Good luck

Dwight

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Offline strummer  
#6 Posted : 16 August 2017 03:55:58(UTC)
strummer

United States   
Joined: 03/08/2017(UTC)
Posts: 47
Location: Oregon, Waldport
That was a good video; I have yet to obtain a Marklin diesel (hope to get such as a "215") so this was most helpful.

It appears to be almost identical in design to some of the Arnold N scale locos I have...so maintenance seems very "doable". :)

Mark in Oregon
Offline Zme  
#7 Posted : 18 August 2017 04:30:51(UTC)
Zme

United States   
Joined: 02/10/2013(UTC)
Posts: 547
Location: West Texas
Hello

Yes you are correct these locomotive are doable.

As a do it yourselfers it might take you longer but there are professionals who know all about the problems you can run into. Try locating a spring for a coupler if one is dropped on the floor. Hours could be spent just trying to find it. It is hard to have all the replacement parts you need. I accidentally left some center gears soaking to long and had to replace them and I bet it took a month. A professional likely can avoid these kind of problems.

It is really up to you and what you feel you are ready for. A Br 74 is one of the simpler ones but it takes a bit of work to get the wheels correct. The more wheels on a steamer and the more time you can expect to spend on it. And remember don't drop anything in the process. I would not recommend these for beginners.

Best wishes on what you choose to do. The 216s are good puller s.

Dwight

Offline Artologic  
#8 Posted : 21 August 2017 11:30:08(UTC)
Artologic

Belgium   
Joined: 21/08/2010(UTC)
Posts: 432
Hey Everyone,

Thanks for the replies.

@Zscalehobo: I missed out on the (b), and since the information didn t say anything about the v216, I never noticed the reference. Still, if I recall correctly, the 8874 and 8875 were already out of production in 2002 and thus only use the old motor. But that s how I missed it lol.

@D_Landen: I will do that, I ll have to look for on myself if I choose to convert it to 5 pole. To be honest, the loc was bought very much used and had a big cleaning afterwards. They indeed tend to run bad if it all gets gummed up and dirty. I must say that the 8874 is the only one that can t convince me with his running, but since it has been cleaned it must be the loco/construction itself. Btw there is no heat issue either, but what I noticed is that the old loco s tend to loose tension in the body, after which they get loose a bit. Thanks for the link btw :-), do you have a link on the led conversion parts, I m curious about those?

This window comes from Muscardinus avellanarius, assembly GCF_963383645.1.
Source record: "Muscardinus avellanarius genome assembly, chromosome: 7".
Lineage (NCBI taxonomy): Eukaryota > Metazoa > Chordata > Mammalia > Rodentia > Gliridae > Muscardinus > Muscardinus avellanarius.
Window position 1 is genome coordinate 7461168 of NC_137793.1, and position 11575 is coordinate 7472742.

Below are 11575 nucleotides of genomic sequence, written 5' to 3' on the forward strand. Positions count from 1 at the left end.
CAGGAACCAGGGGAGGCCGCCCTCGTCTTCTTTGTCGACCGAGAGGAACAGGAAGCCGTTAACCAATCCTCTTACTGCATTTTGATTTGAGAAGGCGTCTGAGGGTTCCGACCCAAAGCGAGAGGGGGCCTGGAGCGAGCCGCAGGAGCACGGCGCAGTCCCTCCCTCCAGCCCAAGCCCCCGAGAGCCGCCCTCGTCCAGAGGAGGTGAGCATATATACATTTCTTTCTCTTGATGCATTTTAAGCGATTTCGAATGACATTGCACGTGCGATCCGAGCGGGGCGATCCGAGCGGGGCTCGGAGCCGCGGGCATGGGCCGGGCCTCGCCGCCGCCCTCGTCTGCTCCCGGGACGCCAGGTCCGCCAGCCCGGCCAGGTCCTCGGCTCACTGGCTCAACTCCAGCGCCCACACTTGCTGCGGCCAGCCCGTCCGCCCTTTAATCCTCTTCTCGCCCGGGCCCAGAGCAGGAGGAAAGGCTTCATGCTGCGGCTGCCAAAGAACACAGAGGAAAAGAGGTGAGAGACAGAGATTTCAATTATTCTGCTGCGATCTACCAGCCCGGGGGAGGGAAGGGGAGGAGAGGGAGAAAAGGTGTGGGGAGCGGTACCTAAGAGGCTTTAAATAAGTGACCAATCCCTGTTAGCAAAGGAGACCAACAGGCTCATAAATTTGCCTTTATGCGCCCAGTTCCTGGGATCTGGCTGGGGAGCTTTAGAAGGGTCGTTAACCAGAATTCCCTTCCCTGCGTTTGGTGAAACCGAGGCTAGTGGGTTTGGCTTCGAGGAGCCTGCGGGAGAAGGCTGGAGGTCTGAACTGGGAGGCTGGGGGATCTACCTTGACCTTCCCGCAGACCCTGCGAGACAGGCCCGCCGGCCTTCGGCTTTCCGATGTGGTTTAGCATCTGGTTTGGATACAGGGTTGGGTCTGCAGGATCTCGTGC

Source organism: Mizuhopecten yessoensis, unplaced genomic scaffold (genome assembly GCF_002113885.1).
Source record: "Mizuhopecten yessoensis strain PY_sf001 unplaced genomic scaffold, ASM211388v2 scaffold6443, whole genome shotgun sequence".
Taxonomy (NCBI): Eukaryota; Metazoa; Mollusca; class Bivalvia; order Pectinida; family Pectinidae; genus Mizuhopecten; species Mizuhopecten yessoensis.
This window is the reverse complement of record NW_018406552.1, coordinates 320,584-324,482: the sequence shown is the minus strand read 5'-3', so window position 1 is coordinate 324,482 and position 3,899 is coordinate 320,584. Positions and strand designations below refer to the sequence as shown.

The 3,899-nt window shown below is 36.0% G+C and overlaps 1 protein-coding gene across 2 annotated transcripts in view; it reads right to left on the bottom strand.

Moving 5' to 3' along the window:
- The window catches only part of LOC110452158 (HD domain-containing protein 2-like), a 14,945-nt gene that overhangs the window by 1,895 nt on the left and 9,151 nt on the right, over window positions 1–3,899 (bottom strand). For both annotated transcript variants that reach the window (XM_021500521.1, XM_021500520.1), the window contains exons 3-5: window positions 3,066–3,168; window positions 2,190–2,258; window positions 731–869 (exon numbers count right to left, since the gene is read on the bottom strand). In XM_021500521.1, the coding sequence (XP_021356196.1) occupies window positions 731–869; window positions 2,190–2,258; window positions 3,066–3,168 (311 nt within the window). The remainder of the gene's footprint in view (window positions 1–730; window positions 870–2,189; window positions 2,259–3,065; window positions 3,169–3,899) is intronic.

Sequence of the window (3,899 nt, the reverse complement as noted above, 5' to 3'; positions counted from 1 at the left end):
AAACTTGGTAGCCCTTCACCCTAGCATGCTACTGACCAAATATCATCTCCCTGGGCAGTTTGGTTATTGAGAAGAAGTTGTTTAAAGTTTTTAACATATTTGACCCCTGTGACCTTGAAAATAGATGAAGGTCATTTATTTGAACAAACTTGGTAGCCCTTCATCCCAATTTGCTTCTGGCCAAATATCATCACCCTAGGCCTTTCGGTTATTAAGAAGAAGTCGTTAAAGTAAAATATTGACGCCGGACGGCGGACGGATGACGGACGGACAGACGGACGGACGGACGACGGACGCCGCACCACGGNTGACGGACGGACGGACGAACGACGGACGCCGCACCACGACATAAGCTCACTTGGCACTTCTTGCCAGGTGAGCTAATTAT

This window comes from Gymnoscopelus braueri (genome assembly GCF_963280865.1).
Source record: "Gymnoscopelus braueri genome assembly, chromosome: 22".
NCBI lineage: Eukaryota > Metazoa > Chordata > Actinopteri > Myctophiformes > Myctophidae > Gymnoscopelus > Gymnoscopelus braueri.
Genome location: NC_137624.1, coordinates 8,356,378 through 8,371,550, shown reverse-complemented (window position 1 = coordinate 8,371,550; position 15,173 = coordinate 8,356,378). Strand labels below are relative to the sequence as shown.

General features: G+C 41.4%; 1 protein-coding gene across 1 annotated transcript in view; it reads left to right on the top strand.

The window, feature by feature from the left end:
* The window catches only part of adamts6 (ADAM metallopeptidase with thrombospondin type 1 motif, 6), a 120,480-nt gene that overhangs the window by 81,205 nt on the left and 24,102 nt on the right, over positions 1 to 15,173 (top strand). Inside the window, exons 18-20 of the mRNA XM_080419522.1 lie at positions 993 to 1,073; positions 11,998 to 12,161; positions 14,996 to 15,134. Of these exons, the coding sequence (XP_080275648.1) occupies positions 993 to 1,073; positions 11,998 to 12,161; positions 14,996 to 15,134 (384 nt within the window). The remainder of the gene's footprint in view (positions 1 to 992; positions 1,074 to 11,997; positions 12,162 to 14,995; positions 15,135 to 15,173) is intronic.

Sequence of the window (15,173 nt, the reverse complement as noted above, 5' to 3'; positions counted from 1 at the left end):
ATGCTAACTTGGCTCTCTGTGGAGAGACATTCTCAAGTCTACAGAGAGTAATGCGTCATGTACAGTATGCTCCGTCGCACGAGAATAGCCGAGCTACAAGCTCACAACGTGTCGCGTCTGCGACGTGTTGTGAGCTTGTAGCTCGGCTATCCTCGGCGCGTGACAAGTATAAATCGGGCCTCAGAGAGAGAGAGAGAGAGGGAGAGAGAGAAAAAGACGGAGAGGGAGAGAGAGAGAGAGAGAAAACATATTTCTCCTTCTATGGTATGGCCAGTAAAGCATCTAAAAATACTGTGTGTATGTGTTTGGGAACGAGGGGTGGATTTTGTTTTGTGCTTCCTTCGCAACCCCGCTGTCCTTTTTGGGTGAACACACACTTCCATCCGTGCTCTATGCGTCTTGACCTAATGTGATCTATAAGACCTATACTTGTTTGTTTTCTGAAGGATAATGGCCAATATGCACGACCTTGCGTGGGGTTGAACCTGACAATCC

@Strummer: Keep in mind that the v215/218 and the v216 (old models like 8874/8875) are slightly different in the way they are build, but the general idea is well explained in the movie. But indeed, they are nice to maintain :-).

@D_Landen (second reply): How did you do that, keeping it soaking too long? Did you put it in acid? What you say about the professionals is true, we probably take longer to complete the job, but since it s a hobby and I m in no hurry, I don t mind. And I think everyone makes his/her share of stupid mistakes lol. Also, the most part of the job is to dare do it and to take your time/have patience. That combined with a bit of skill and a shout out if you are stuck and it s very doable, but steamer indeed tend to be a bit more difficult. Start with a small engine and work you way "up".

The v216 is a great puller, better then my v218, I guess that comes because of the extra weight it has. Still the v218 I a superbe runner compared to the v216 and still manages to pull a fair train as well.

Kristof
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Offline Zme  
#9 Posted : 22 August 2017 03:30:24(UTC)
Zme

United States   
Joined: 02/10/2013(UTC)
Posts: 547
Location: West Texas
Hello

I believe Mr. Hobo likely has the information regarding the LED conversion. He is a professional, reliable dealer with a great deal of experience with Z. http://www.zscalehobo.com/ or look for his listings on Ebay US.